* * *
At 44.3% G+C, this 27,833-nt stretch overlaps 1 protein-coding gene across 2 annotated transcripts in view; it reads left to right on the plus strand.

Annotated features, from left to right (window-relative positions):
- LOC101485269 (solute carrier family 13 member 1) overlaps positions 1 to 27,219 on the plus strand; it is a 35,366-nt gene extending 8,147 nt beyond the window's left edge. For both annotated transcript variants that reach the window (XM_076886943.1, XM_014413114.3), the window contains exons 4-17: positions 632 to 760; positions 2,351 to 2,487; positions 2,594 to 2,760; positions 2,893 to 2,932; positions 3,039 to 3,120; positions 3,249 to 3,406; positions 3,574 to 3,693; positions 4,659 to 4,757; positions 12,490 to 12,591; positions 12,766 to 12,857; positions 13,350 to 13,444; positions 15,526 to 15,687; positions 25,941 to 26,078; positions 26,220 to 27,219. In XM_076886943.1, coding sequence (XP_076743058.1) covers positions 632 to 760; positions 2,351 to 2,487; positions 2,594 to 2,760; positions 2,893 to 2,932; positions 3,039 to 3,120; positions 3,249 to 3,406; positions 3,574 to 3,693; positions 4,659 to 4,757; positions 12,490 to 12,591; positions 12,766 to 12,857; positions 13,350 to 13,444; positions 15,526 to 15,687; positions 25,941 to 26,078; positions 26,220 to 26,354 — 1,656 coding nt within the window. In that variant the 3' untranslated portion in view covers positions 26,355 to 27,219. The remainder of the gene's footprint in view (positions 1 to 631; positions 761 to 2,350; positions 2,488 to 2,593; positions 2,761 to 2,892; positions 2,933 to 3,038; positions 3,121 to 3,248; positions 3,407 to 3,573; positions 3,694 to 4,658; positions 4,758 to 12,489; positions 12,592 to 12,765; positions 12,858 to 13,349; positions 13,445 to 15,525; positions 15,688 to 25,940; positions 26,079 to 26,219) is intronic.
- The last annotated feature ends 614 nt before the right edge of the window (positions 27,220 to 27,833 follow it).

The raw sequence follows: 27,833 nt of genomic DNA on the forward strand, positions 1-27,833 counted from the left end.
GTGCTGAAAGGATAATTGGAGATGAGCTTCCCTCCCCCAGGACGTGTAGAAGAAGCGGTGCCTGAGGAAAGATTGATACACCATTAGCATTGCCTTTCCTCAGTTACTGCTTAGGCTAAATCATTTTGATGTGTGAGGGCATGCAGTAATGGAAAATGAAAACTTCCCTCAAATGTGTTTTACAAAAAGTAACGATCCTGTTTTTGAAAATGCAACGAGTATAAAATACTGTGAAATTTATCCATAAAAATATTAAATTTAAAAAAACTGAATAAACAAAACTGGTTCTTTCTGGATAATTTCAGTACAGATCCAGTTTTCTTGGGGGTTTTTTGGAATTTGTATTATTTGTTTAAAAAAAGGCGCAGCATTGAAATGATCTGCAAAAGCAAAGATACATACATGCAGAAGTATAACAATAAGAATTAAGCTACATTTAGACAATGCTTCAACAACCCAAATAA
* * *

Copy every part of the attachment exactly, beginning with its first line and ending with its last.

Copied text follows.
At 44.3% G+C, this 27,833-nt stretch overlaps 1 protein-coding gene across 2 annotated transcripts in view; it reads left to right on the plus strand.

Annotated features, from left to right (window-relative positions):
- LOC101485269 (solute carrier family 13 member 1) overlaps positions 1 to 27,219 on the plus strand; it is a 35,366-nt gene extending 8,147 nt beyond the window's left edge. For both annotated transcript variants that reach the window (XM_076886943.1, XM_014413114.3), the window contains exons 4-17: positions 632 to 760; positions 2,351 to 2,487; positions 2,594 to 2,760; positions 2,893 to 2,932; positions 3,039 to 3,120; positions 3,249 to 3,406; positions 3,574 to 3,693; positions 4,659 to 4,757; positions 12,490 to 12,591; positions 12,766 to 12,857; positions 13,350 to 13,444; positions 15,526 to 15,687; positions 25,941 to 26,078; positions 26,220 to 27,219. In XM_076886943.1, coding sequence (XP_076743058.1) covers positions 632 to 760; positions 2,351 to 2,487; positions 2,594 to 2,760; positions 2,893 to 2,932; positions 3,039 to 3,120; positions 3,249 to 3,406; positions 3,574 to 3,693; positions 4,659 to 4,757; positions 12,490 to 12,591; positions 12,766 to 12,857; positions 13,350 to 13,444; positions 15,526 to 15,687; positions 25,941 to 26,078; positions 26,220 to 26,354 — 1,656 coding nt within the window. In that variant the 3' untranslated portion in view covers positions 26,355 to 27,219. The remainder of the gene's footprint in view (positions 1 to 631; positions 761 to 2,350; positions 2,488 to 2,593; positions 2,761 to 2,892; positions 2,933 to 3,038; positions 3,121 to 3,248; positions 3,407 to 3,573; positions 3,694 to 4,658; positions 4,758 to 12,489; positions 12,592 to 12,765; positions 12,858 to 13,349; positions 13,445 to 15,525; positions 15,688 to 25,940; positions 26,079 to 26,219) is intronic.
- The last annotated feature ends 614 nt before the right edge of the window (positions 27,220 to 27,833 follow it).

The raw sequence follows: 27,833 nt of genomic DNA on the forward strand, positions 1-27,833 counted from the left end.
GTGCTGAAAGGATAATTGGAGATGAGCTTCCCTCCCCCAGGACGTGTAGAAGAAGCGGTGCCTGAGGAAAGATTGATACACCATTAGCATTGCCTTTCCTCAGTTACTGCTTAGGCTAAATCATTTTGATGTGTGAGGGCATGCAGTAATGGAAAATGAAAACTTCCCTCAAATGTGTTTTACAAAAAGTAACGATCCTGTTTTTGAAAATGCAACGAGTATAAAATACTGTGAAATTTATCCATAAAAATATTAAATTTAAAAAAACTGAATAAACAAAACTGGTTCTTTCTGGATAATTTCAGTACAGATCCAGTTTTCTTGGGGGTTTTTTGGAATTTGTATTATTTGTTTAAAAAAAGGCGCAGCATTGAAATGATCTGCAAAAGCAAAGATACATACATGCAGAAGTATAACAATAAGAATTAAGCTACATTTAGACAATGCTTCAACAACCCAAATAA